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Rob Skinner
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-- 37% re-gift presents to other people after Christmas
-- Too posh to pay? Higher social classes re-gift the most
-- Resourceful or waste-hating? 46% of women re-gift vs. 28% of men
-- Midlands and Scotland are re-gift hotspots
-- Toys beat toiletries as the top re-gift

27th December 2014 – Millions of belated Christmas presents may actually be cast-off gifts, says new research from ICM in which 37% - an estimated 23.6 million* Brits - admit to ‘re-gifting’ following the main festive days and over New Year.

According to the research commissioned by spending tech company Wax Digital, 41% of the highest social classes re-gift compared to 32% of the lowest social class. Women are much more likely to re-gift too – 46% compared to just 28% of men; and the prime re-gifting age range is 35-44 year olds at a high of 44% of people.

In terms of being able to spot re-gifted presents Toys are the most common, likely to be re-gifted by 69%, then toiletries by 55% and clothes by 52%.

The top two reasons people get rid of their gifts are because they already have the item (69%) or have no need for it (65%) suggesting many gift-givers do not put much thought into who they are buying for.

Re-gifting is one of three ways that people get rid of an estimated GBP 1 billion** worth of unwanted Christmas presents according to ICM’s research – the others being re-selling for cash (by 26%) and passing on for free for example charitable donation (by 50%).

Here are five ways to spot a re-gift:

-- Already used – Has the packaging been tampered with or opened in any way? Are there any signs that the present has already been used?
-- Re-wrapped – Are there any signs that the item has been wrapped before such as sellotape marks and rips on the box?
-- Suitability – Would this person really buy such a gift for you? Keep an eye out for toys that do not really suit your children such as a Thomas the Tank Engine today given to an eleven year old. Also sniff out toiletries that just don’t seem to your taste.
-- Duplicates – Already having a product is the top reason that people re-gift; does this person already have one of these, or did they also get one for Christmas?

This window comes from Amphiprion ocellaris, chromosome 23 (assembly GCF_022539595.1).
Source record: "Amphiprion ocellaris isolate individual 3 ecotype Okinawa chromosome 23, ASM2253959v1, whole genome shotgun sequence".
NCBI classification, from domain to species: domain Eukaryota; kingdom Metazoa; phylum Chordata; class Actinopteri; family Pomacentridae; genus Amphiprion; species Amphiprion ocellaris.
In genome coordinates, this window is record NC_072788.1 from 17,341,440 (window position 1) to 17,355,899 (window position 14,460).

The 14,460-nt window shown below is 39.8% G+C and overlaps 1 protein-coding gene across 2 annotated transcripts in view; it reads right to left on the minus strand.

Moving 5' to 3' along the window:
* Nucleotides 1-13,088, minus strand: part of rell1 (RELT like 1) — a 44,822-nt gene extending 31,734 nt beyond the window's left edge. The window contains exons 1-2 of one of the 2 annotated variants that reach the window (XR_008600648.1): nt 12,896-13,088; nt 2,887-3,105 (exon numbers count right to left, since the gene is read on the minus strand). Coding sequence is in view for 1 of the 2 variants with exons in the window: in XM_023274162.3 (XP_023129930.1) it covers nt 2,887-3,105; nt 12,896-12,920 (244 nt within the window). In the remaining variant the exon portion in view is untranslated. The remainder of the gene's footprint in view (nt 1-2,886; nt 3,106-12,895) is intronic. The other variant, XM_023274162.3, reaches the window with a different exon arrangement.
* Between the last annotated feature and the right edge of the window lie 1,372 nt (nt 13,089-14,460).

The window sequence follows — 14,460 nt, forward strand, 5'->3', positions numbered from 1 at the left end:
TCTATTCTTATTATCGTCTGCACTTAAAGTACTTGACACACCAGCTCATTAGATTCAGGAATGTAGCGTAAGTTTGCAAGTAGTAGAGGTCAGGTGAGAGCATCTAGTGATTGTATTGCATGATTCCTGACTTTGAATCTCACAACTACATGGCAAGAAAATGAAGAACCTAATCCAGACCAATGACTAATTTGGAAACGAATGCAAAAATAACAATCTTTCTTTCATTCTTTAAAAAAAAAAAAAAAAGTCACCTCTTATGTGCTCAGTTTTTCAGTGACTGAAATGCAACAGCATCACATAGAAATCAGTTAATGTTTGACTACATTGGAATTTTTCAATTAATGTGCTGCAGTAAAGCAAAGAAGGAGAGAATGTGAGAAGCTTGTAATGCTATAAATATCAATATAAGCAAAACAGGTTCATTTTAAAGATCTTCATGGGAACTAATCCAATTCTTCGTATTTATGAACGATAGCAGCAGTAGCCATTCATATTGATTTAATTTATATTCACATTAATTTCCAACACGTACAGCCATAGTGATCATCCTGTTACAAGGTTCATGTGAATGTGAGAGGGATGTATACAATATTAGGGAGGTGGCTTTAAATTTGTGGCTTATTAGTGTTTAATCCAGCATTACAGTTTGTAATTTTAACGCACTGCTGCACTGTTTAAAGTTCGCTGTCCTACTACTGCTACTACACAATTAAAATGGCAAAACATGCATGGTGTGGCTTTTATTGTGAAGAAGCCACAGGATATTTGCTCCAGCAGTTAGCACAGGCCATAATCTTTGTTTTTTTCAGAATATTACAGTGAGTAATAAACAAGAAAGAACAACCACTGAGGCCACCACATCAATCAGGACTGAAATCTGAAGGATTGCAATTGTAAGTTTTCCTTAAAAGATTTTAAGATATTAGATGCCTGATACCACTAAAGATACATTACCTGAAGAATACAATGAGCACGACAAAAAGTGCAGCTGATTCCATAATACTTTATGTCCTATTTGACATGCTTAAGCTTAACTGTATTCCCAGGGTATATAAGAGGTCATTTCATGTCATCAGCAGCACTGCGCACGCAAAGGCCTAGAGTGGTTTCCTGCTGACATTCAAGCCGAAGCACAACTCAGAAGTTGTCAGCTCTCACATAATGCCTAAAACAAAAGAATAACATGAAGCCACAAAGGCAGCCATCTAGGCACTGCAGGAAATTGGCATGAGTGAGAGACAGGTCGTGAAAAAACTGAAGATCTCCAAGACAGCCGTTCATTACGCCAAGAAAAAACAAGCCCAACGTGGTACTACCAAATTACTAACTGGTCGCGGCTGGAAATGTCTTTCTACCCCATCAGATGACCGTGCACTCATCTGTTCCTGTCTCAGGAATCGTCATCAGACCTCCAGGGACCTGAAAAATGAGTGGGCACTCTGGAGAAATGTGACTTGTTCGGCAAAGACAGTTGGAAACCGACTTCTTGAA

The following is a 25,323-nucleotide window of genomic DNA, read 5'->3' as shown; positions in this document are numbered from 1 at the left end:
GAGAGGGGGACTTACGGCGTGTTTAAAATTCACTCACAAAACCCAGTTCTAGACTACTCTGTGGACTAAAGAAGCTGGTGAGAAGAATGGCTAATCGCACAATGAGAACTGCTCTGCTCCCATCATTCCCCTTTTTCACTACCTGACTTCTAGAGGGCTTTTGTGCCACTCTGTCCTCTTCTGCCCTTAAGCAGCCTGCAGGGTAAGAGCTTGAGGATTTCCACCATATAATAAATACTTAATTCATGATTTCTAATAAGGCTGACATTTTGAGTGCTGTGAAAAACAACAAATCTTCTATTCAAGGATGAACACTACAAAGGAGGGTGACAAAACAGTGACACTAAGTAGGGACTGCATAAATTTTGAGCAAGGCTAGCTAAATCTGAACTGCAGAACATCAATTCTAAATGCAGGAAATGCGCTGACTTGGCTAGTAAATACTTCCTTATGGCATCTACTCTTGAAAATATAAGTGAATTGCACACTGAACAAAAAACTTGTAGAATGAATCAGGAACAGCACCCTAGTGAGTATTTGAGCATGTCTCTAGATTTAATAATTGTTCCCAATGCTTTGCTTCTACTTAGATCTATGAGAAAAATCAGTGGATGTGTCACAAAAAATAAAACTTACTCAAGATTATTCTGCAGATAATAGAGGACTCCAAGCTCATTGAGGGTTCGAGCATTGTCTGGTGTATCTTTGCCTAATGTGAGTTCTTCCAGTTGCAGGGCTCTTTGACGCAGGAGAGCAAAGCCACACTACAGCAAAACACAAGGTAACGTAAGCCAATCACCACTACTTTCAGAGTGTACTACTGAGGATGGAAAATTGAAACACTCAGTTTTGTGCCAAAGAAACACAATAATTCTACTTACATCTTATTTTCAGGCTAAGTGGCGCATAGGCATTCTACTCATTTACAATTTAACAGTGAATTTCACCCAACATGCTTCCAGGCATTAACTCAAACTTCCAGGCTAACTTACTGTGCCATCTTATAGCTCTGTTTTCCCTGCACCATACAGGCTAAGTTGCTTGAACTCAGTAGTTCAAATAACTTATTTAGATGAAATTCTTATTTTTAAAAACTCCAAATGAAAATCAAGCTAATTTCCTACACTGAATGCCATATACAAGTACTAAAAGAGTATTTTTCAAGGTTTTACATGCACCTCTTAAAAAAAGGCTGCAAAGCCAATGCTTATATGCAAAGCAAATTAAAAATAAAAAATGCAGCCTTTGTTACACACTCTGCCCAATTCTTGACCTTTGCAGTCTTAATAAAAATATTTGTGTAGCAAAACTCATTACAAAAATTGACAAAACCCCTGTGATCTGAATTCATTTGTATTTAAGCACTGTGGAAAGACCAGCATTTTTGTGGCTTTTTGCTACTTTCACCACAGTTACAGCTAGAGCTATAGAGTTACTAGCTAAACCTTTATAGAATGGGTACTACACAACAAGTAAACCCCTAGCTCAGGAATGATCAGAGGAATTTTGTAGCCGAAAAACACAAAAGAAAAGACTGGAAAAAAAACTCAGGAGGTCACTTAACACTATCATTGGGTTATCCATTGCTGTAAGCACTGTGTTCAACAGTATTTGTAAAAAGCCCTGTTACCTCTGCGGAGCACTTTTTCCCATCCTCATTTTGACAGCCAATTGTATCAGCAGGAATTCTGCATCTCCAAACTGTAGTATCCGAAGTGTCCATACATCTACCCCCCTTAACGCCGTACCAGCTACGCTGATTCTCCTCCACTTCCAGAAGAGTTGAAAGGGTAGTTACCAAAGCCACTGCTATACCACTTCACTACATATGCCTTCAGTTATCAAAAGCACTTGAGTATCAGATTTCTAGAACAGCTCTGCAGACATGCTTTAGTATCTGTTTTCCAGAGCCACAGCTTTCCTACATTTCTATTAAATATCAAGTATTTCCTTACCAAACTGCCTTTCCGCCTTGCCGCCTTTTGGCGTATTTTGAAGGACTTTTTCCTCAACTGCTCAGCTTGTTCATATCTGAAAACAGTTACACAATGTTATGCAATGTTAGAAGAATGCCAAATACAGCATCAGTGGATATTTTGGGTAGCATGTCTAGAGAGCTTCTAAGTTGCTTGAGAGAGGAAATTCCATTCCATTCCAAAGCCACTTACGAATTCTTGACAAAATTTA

-- Out-priced – Look out for gifts costing more than you’d expect a person to spend on you – although you might not have any complaints about that one!

The research also showed that colleagues, aunties and uncles and neighbours top the list of poor gift-givers.

Tina Steer, a self-confessed serial re-gifter and mum of two from Solihull, said:

“I regularly re-gift and see it as a form of recycling. I have a large family so it’s not uncommon for one of us to receive a present that we’ve already got or don’t want. In fact I have a stash of unwanted gifts that I keep to one side to give as late Christmas presents or for birthdays. The trick is to remember who gave you what and to make sure you don’t re-gift it to them in the future. I’m sure everyone does this really, they just might not admit it.”

Daniel Ball, spokesperson for Wax Digital, said: “Re-gifting could be a good thing if it means presents go to people who really need them and will put them to good use, rather than them being stored away in a cupboard. However it’s not so good for the recipient who may suspect that the person has put little thought or effort into the gift or has had to re-gift because they have forgotten to buy them a present.”

The research was conducted by ICM in November 2014 across a representative sample of 2000 adults in the UK.


About Wax Digital

Wax Digital is Europe’s leading provider of on-demand purchase-to-pay and eSourcing solutions.

*Figure calculated on the basis of 37% of survey sample admitting to re-gifting presents, representing approx. 23.6m people.

**Figure calculated on the basis of 59% of survey sample admitting to passing on presents, representing 37.76m people, multiplied by the average cost of a present GBP 29.81 and assuming each person will pass on one present. 37.76m x GBP 29.81 x 1 = Total mis-spent = GBP 1,125,625,600.

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